Beyond cows: community gardens in Omaha

Article: Beyond cows: community gardens in Omaha

Watch LUDO BITES AMERICA, Tuesdays at 9P, only on Sundance Channel.
When Ludo and Krissy hit Omaha tonight, they’ll be focused on soul food, rather than the beef for which the city is so famous. That means lots of vegetables… and while I don’t know for certain where Patricia “Big Mama” Barron gets her produce, it turns out she has lots of small-scale, local options available to her.

LUDO BITES AMERICA: Grandma's Bean Pie

Article: LUDO BITES AMERICA: Grandma's Bean Pie

My Grandma is incredibly resourceful. I do believe it’s a requirement of her generation. She manages to complete any given task with whatever she can find around the house, kind of like MacGyver. She’s been known to use scraps of cheddar cheese in her famous orange jello, where they’re nestled against canned mandarin oranges suspended in free-fall. As a member of a flourishing food loving era I pride myself for taking days to seek out the proper ingredients for a single meal, scouring dozens of specialty food stores to find the perfect peppercorns to season my Cacio e Pepe. But Grandma just gets the job done.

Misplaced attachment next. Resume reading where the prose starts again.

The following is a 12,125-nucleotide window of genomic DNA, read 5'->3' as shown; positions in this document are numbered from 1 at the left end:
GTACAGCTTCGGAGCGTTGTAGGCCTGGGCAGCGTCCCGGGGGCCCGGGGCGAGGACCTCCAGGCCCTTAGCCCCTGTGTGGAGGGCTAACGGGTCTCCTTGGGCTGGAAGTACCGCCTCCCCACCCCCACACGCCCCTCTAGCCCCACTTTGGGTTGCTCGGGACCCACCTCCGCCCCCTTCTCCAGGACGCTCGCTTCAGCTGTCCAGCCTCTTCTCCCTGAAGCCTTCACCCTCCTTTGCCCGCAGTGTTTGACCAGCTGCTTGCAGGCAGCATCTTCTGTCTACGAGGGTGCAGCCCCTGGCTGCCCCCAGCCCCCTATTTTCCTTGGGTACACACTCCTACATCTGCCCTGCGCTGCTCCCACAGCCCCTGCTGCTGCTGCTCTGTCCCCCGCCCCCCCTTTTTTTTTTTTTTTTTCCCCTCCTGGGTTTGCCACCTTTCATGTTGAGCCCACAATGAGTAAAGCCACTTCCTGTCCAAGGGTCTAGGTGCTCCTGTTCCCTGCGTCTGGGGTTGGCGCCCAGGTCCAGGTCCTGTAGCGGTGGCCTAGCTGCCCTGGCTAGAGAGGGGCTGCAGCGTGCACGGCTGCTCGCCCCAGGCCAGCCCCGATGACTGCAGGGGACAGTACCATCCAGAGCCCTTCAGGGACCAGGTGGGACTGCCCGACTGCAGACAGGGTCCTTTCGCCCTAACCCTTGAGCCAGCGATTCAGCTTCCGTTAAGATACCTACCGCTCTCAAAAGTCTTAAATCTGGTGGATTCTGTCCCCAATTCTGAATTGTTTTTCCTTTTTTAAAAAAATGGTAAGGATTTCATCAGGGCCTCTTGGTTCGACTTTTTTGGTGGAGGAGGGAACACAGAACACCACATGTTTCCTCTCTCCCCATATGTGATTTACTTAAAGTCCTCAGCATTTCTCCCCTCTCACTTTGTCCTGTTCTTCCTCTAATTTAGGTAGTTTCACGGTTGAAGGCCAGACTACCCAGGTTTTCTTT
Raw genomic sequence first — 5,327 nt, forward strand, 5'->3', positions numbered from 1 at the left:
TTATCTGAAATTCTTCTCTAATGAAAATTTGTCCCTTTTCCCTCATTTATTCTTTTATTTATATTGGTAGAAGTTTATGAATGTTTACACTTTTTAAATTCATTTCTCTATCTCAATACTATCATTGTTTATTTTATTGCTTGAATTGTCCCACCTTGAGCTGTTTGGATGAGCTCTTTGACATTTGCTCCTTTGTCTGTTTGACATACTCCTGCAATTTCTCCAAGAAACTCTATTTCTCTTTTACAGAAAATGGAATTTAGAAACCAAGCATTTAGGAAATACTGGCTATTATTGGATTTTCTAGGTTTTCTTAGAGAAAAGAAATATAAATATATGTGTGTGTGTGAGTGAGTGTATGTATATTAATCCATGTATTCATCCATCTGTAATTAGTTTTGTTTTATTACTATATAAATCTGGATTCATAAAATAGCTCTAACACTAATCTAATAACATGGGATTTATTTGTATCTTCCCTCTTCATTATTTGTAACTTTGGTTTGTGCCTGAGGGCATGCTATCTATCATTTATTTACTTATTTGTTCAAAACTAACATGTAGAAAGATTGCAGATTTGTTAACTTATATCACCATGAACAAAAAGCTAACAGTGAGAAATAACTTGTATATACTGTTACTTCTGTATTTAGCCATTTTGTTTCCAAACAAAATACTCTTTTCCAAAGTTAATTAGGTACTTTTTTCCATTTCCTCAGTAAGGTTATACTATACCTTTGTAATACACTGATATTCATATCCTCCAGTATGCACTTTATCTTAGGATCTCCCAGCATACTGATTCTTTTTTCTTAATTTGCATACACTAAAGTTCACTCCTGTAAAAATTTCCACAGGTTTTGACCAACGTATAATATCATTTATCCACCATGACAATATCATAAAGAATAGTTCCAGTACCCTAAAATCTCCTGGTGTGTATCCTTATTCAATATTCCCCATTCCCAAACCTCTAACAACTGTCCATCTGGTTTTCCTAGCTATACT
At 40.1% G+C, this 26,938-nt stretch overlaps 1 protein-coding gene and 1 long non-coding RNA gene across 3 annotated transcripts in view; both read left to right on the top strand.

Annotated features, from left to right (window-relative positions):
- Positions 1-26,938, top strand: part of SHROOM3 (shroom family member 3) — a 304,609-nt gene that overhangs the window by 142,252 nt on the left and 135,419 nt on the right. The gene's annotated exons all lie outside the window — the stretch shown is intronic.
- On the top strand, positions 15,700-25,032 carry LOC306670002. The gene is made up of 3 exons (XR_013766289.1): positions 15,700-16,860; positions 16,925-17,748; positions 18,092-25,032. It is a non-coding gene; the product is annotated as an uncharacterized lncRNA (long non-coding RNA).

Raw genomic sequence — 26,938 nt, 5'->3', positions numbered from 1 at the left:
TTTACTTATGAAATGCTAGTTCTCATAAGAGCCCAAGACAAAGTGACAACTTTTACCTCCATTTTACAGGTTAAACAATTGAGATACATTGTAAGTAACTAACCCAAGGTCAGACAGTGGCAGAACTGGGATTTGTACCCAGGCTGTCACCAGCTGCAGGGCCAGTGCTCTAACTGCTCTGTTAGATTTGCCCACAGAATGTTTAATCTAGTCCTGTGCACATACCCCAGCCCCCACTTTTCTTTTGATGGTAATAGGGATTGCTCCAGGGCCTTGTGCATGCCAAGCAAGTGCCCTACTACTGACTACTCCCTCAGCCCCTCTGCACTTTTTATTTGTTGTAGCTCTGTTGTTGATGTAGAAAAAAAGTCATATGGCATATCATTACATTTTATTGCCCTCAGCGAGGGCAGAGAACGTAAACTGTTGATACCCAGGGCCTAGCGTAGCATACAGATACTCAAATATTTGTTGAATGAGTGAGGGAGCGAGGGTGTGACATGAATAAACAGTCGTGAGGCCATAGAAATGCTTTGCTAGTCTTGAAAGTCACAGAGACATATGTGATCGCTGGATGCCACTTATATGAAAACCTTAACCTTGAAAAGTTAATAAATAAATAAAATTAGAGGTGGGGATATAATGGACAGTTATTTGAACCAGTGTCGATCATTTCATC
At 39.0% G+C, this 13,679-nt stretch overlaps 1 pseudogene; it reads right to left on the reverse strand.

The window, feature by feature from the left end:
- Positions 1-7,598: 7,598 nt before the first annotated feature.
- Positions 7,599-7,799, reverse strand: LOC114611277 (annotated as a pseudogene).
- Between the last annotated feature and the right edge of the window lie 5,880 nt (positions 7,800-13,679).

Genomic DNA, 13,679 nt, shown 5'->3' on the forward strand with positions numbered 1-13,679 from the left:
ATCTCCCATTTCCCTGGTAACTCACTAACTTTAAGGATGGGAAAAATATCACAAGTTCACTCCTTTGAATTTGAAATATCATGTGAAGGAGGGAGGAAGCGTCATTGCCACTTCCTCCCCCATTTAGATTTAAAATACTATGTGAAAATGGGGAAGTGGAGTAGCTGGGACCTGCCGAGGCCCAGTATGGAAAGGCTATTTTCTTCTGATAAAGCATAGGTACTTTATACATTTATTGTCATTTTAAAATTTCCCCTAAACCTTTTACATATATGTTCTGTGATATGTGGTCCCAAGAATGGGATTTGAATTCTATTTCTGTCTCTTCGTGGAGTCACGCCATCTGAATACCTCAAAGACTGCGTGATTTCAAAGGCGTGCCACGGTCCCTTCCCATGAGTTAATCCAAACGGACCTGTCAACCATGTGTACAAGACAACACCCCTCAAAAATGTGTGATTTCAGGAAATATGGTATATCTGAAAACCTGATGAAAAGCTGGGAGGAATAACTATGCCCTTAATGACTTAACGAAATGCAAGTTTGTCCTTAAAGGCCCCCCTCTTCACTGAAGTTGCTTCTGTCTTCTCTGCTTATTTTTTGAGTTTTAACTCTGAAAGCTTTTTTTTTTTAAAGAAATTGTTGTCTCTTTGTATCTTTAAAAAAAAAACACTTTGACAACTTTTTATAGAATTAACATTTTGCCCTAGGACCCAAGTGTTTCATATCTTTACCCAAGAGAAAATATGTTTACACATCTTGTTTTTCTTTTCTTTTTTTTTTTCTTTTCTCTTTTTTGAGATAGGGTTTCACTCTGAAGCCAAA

LUDO BITES AMERICA: Soul food searching in Southern California

Article: LUDO BITES AMERICA: Soul food searching in Southern California

Watch LUDO BITES AMERICA every Tuesday at 9P
I’m going to come right out and say it.

I know nothing about Omaha, Nebraska or anything related to the state that is below the Dakotas. The only reason I even know that – its location underneath South Dakota (incidentally, the state where my mother grew up) – is because I was required to take a timed geography test of the United States in fifth grade.

Nebraska was never much discussed beyond that. Apparently Southern California youths don’t have any use for other pertinent details about the Cornhusker state or its largest city and former capital, Omaha. I grew up associating Omaha with one thing – steaks – and envisioned that all the locals strutted around chewing straw in those cowboy boots with the little spurs on them.

Today, I still carry the association that Omaha = steaks = cowboys = people who think vegetarians make good speed bumps (I may have stolen that last one from the motto affixed to a recently spotted Fatburger truck). What I didn’t realize, and what others who grew up in California, going to the beach and taking timed geography tests probably don’t realize either, is that Omaha’s got more than steaks and cowboys and vegetarian-haters. Omaha’s got soul. And, incidentally, soul food.